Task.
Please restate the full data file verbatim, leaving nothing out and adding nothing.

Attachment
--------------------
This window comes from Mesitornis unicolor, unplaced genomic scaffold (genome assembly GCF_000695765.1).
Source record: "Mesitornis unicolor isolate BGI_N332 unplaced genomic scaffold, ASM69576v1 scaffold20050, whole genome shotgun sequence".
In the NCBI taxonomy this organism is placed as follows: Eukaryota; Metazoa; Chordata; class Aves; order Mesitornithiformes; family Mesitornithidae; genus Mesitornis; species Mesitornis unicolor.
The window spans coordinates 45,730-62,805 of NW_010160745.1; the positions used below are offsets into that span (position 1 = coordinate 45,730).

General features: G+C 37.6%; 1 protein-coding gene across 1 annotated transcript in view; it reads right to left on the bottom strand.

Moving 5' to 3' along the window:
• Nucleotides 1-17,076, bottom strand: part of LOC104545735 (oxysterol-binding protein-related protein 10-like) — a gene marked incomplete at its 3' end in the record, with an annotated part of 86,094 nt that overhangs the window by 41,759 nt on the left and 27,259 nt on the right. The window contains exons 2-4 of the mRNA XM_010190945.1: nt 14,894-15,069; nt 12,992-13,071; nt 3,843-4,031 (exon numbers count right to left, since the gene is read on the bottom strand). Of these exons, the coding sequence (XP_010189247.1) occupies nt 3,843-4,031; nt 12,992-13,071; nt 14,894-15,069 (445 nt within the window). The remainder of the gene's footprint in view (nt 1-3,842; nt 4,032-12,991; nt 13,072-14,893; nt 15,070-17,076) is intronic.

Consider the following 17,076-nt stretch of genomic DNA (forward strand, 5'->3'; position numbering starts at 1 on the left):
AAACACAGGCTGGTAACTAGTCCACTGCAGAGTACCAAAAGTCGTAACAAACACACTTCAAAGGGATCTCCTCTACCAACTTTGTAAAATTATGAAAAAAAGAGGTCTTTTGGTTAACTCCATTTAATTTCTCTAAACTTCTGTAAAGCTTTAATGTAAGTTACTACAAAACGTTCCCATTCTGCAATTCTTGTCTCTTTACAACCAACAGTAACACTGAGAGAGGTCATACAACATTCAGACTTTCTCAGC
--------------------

This window comes from Mesitornis unicolor, unplaced genomic scaffold (genome assembly GCF_000695765.1).
Source record: "Mesitornis unicolor isolate BGI_N332 unplaced genomic scaffold, ASM69576v1 scaffold20050, whole genome shotgun sequence".
In the NCBI taxonomy this organism is placed as follows: Eukaryota; Metazoa; Chordata; class Aves; order Mesitornithiformes; family Mesitornithidae; genus Mesitornis; species Mesitornis unicolor.
The window spans coordinates 45,730-62,805 of NW_010160745.1; the positions used below are offsets into that span (position 1 = coordinate 45,730).

General features: G+C 37.6%; 1 protein-coding gene across 1 annotated transcript in view; it reads right to left on the bottom strand.

Moving 5' to 3' along the window:
• Nucleotides 1-17,076, bottom strand: part of LOC104545735 (oxysterol-binding protein-related protein 10-like) — a gene marked incomplete at its 3' end in the record, with an annotated part of 86,094 nt that overhangs the window by 41,759 nt on the left and 27,259 nt on the right. The window contains exons 2-4 of the mRNA XM_010190945.1: nt 14,894-15,069; nt 12,992-13,071; nt 3,843-4,031 (exon numbers count right to left, since the gene is read on the bottom strand). Of these exons, the coding sequence (XP_010189247.1) occupies nt 3,843-4,031; nt 12,992-13,071; nt 14,894-15,069 (445 nt within the window). The remainder of the gene's footprint in view (nt 1-3,842; nt 4,032-12,991; nt 13,072-14,893; nt 15,070-17,076) is intronic.

Consider the following 17,076-nt stretch of genomic DNA (forward strand, 5'->3'; position numbering starts at 1 on the left):
AAACACAGGCTGGTAACTAGTCCACTGCAGAGTACCAAAAGTCGTAACAAACACACTTCAAAGGGATCTCCTCTACCAACTTTGTAAAATTATGAAAAAAAGAGGTCTTTTGGTTAACTCCATTTAATTTCTCTAAACTTCTGTAAAGCTTTAATGTAAGTTACTACAAAACGTTCCCATTCTGCAATTCTTGTCTCTTTACAACCAACAGTAACACTGAGAGAGGTCATACAACATTCAGACTTTCTCAGC